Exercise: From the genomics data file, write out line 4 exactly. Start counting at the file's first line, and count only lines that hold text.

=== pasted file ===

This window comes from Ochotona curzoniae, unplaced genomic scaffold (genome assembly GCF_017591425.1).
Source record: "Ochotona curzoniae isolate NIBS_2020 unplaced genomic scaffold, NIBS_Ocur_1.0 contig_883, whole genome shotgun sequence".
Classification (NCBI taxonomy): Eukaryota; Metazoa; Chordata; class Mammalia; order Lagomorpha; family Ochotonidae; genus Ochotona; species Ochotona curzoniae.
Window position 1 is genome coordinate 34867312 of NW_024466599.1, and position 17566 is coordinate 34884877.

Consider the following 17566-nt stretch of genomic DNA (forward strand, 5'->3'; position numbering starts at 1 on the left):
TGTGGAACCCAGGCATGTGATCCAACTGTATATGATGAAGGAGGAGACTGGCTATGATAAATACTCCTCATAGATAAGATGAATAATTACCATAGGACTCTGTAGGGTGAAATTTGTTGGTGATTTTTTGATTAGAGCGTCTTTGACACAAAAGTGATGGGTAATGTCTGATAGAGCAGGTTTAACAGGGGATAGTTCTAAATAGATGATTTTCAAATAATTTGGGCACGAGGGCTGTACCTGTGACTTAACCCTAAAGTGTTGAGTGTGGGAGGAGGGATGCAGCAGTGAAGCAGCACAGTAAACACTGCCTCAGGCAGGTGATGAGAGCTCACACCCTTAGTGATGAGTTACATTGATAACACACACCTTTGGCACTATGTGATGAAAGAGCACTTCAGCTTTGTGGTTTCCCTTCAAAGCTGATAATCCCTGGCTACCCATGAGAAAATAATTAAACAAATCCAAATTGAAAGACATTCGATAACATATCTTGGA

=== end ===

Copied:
Window position 1 is genome coordinate 34867312 of NW_024466599.1, and position 17566 is coordinate 34884877.